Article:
Cheer, Cheer for Old Notre Dame All the Way in Staten Island
Peter Mulroy is loyal to the University of Notre Dame’s football team, which won one for the Gipper in the 1920s and is undefeated this season as it practices for Saturday’s game against Syracuse University at Yankee Stadium.
The basement in Mr. Mulroy’s house, on Staten Island, is a shrine to the team, with banners and photographs celebrating the Fighting Irish. He talks proudly about once high-fiving Rudy Ruettiger, the former Notre Dame walk-on famous for sacking a quarterback during the final seconds of the only game of his college career. Mr. Ruettiger’s story was the basis of the 1993 movie “Rudy.”
It is no coincidence that Mr. Mulroy’s Shih Tzu is named Rudy.
It is no wonder that Mr. Mulroy’s wife, Linda, says, “I feel like my whole world revolves around Notre Dame.”
But Mr. Mulroy never graduated from Notre Dame. He did not even attend Notre Dame.
Mr. Mulroy, a retired New York City police detective, is what Notre Dame calls a “subway alum,” someone who roots for Notre Dame but does not have a Notre Dame diploma. The term “subway alums” was coined a century ago, when Notre Dame played some away games in New York. Now Notre Dame uses the term for people who aren’t graduates of the school but are involved in alumni affairs nationally, including those in places that do not have subways.
The University of Notre Dame Club of Staten Island has 43 members who graduated from the school, “but our total membership is over 160 because of guys like me” and parents of undergraduates, said Joseph Delaney, a former club president who graduated in 1967 from Seton Hall University, which has not had a varsity football team since 1981.
Notre Dame’s president, the Rev. John I. Jenkins, said fans who didn’t graduate from the school but who go to Notre Dame tailgate parties and games, collect Notre Dame memorabilia and conduct community service projects are “unique.” Subway alums are so important to the school that Mr. Delaney was recently named the first non-alumnus on Notre Dame’s alumni board of directors.
“I’ve seen schools like Texas or Michigan that are larger and nationally known that have fan bases,” Chase Carter, president of the Council of Alumni Marketing and Membership Professionals who is also an official at Oklahoma State University’s alumni association, said. “But nothing like this.”
The rise of the subway alums coincided with Notre Dame’s desire for its football team to be recognized nationally, which is why it scheduled games in New York.
But there was more to Notre Dame during that era than football. The team’s fame “coincided with the immigrant wave and an anti-immigrant attitude and a little bit of anti-Catholic attitude,” Father Jenkins said. “It became the team of this immigrant population, this group that was new to this country.” Also, he added, “Notre Dame scored a few stunning upsets. That helped.”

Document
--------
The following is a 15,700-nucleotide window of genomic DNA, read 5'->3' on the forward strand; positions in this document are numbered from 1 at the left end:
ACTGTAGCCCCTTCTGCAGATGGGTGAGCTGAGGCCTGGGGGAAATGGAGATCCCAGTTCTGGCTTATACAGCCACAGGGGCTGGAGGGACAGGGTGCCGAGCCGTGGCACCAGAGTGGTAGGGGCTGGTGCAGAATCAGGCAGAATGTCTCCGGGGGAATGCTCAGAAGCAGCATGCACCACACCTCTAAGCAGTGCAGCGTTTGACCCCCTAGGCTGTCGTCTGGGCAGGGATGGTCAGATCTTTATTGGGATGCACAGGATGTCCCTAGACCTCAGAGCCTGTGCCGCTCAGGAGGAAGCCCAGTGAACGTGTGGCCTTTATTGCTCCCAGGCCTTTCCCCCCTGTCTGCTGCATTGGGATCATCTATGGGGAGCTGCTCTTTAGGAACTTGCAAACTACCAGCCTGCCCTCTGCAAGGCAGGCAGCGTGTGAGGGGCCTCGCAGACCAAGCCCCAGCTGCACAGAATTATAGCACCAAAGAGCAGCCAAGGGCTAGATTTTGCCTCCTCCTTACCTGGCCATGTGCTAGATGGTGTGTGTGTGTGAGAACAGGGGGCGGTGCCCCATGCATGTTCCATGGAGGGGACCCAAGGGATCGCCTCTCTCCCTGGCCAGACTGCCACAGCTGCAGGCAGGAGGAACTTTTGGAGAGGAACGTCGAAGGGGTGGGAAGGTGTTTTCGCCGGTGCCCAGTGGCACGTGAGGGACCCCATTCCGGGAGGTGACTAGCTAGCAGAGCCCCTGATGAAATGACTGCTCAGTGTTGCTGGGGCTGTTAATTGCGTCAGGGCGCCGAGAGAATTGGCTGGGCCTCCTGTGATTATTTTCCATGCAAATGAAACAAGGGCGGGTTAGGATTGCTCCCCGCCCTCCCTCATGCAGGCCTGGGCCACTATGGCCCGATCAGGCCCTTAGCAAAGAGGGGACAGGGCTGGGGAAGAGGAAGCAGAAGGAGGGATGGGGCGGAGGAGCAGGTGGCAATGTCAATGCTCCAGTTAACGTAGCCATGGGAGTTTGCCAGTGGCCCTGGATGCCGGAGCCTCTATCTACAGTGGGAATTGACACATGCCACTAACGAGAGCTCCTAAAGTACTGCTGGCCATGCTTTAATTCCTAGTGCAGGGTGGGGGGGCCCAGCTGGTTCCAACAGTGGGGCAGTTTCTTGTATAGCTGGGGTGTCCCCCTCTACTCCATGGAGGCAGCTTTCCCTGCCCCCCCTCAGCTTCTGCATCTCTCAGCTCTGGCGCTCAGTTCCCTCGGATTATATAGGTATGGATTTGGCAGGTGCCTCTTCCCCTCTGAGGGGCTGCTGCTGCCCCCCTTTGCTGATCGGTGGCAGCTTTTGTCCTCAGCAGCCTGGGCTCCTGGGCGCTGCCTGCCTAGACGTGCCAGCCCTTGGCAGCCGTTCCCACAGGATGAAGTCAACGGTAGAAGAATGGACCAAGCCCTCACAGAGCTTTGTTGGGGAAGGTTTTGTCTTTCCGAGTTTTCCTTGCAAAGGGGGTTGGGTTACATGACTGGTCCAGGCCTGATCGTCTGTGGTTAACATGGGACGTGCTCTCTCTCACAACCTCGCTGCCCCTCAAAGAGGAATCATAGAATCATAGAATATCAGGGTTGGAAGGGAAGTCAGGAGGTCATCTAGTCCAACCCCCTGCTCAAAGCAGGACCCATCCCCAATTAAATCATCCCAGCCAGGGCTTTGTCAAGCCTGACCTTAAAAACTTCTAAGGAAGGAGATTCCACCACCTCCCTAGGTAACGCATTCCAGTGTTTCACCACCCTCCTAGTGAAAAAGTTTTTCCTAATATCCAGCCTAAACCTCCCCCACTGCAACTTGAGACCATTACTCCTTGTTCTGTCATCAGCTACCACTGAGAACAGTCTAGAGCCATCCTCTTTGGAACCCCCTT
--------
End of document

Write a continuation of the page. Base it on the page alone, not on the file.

Father Jenkins said his father hooked him on watching Notre Dame games when he was growing up in Nebraska. “It became your identity,” he said. “Your teams when you’re 13 are the teams you root for, for life. It’s associated with memory, family, coming together. It has this resonance that goes beyond the sport.”
For many around the country, Notre Dame represented something bigger than a school or a team. “My dad was an Irish-Catholic blue collar man who took great pride in what Notre Dame stood for,” Mr. Delaney said. “It was a matter of pride to my dad that the football players graduated, became doctors, became lawyers and some of them became clergy, but Notre Dame football gave them entry into the American mainstream. Guys like my dad who didn’t go to college identified with that.”
Mr. Mulroy — who graduated from The College of Staten Island — said he’d often put the Notre Dame game on the radio during his police shift. "In between calls, in between any situations, you always had the Notre Dame game on,” he said.
Once, he and his partner, while off duty, went to a Giants-Jets game and heard the Notre Dame fight song among the tailgaters in the parking lot. The two ended up joining the tailgate and were introduced to Joe Nagy, the sheriff of St. Joseph County, Ind., home to Notre Dame.
“He was introduced to us as the sheriff of Notre Dame,” Mr. Mulroy said. “I said, ‘Sure, you’re the sheriff of Notre Dame like I’m the sheriff of Nottingham Forest.’” They became fast friends.
New York has produced more than subway alums for Notre Dame, of course. “The first-ever Notre Dame Heisman Trophy candidate was from Staten Island,” Mr. Delaney said. “William Shakespeare. I kid you not. Notre Dame’s quarterback in 1935. He finished third in the Heisman Trophy. And you know what? He was a Protestant.”
Mr. Mulroy has attended home games in Indiana, making friends with tailgaters from South Bend and reciprocating, with help from a caterer, when Notre Dame played in the New York area and Fighting Irish fans came east. Mr. Mulroy’s daughter Cara, who went to Catholic University in Washington and now lives in Austin, Tex., also cheers on Notre Dame.
“Her fiancé’s not too crazy about it,” Mr. Mulroy said. “He’s a U.T. fan” — the University of Texas — “and she follows the Irish. They’re all over the place, subway alumni.”
An earlier version of this article misstated where the Rev. John I. Jenkins, the president of the University of Notre Dame, grew up. He is from Nebraska, not Wisconsin.
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